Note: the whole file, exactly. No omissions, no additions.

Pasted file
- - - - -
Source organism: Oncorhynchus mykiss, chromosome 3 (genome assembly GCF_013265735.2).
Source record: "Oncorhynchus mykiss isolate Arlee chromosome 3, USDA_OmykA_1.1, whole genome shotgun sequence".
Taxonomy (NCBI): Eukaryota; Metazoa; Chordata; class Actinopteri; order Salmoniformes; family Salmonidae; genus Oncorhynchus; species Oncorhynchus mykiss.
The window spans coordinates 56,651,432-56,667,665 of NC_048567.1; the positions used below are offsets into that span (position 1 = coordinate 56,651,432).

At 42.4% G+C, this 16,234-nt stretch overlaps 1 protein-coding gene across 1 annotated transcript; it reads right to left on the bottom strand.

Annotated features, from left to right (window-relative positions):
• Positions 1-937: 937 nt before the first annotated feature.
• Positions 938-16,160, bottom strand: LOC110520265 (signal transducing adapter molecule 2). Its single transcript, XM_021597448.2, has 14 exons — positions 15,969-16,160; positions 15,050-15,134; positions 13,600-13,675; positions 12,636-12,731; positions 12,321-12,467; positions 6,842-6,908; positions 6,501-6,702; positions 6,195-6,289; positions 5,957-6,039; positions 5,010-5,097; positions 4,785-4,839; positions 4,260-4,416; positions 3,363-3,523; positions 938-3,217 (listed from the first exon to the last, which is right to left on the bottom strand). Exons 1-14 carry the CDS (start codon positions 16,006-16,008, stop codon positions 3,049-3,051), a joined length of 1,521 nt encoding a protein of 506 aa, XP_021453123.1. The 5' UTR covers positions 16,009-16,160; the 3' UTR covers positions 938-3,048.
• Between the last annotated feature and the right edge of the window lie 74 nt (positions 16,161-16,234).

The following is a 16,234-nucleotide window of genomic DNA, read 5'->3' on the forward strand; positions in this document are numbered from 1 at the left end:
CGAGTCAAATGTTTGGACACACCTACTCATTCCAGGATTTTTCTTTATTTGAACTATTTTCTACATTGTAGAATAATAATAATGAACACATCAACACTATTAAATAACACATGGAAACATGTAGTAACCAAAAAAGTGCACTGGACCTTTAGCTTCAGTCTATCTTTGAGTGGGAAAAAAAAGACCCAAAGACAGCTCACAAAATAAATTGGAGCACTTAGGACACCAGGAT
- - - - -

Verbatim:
Source organism: Oncorhynchus mykiss, chromosome 3 (genome assembly GCF_013265735.2).
Source record: "Oncorhynchus mykiss isolate Arlee chromosome 3, USDA_OmykA_1.1, whole genome shotgun sequence".
Taxonomy (NCBI): Eukaryota; Metazoa; Chordata; class Actinopteri; order Salmoniformes; family Salmonidae; genus Oncorhynchus; species Oncorhynchus mykiss.
The window spans coordinates 56,651,432-56,667,665 of NC_048567.1; the positions used below are offsets into that span (position 1 = coordinate 56,651,432).

At 42.4% G+C, this 16,234-nt stretch overlaps 1 protein-coding gene across 1 annotated transcript; it reads right to left on the bottom strand.

Annotated features, from left to right (window-relative positions):
• Positions 1-937: 937 nt before the first annotated feature.
• Positions 938-16,160, bottom strand: LOC110520265 (signal transducing adapter molecule 2). Its single transcript, XM_021597448.2, has 14 exons — positions 15,969-16,160; positions 15,050-15,134; positions 13,600-13,675; positions 12,636-12,731; positions 12,321-12,467; positions 6,842-6,908; positions 6,501-6,702; positions 6,195-6,289; positions 5,957-6,039; positions 5,010-5,097; positions 4,785-4,839; positions 4,260-4,416; positions 3,363-3,523; positions 938-3,217 (listed from the first exon to the last, which is right to left on the bottom strand). Exons 1-14 carry the CDS (start codon positions 16,006-16,008, stop codon positions 3,049-3,051), a joined length of 1,521 nt encoding a protein of 506 aa, XP_021453123.1. The 5' UTR covers positions 16,009-16,160; the 3' UTR covers positions 938-3,048.
• Between the last annotated feature and the right edge of the window lie 74 nt (positions 16,161-16,234).

The following is a 16,234-nucleotide window of genomic DNA, read 5'->3' on the forward strand; positions in this document are numbered from 1 at the left end:
CGAGTCAAATGTTTGGACACACCTACTCATTCCAGGATTTTTCTTTATTTGAACTATTTTCTACATTGTAGAATAATAATAATGAACACATCAACACTATTAAATAACACATGGAAACATGTAGTAACCAAAAAAGTGCACTGGACCTTTAGCTTCAGTCTATCTTTGAGTGGGAAAAAAAAGACCCAAAGACAGCTCACAAAATAAATTGGAGCACTTAGGACACCAGGAT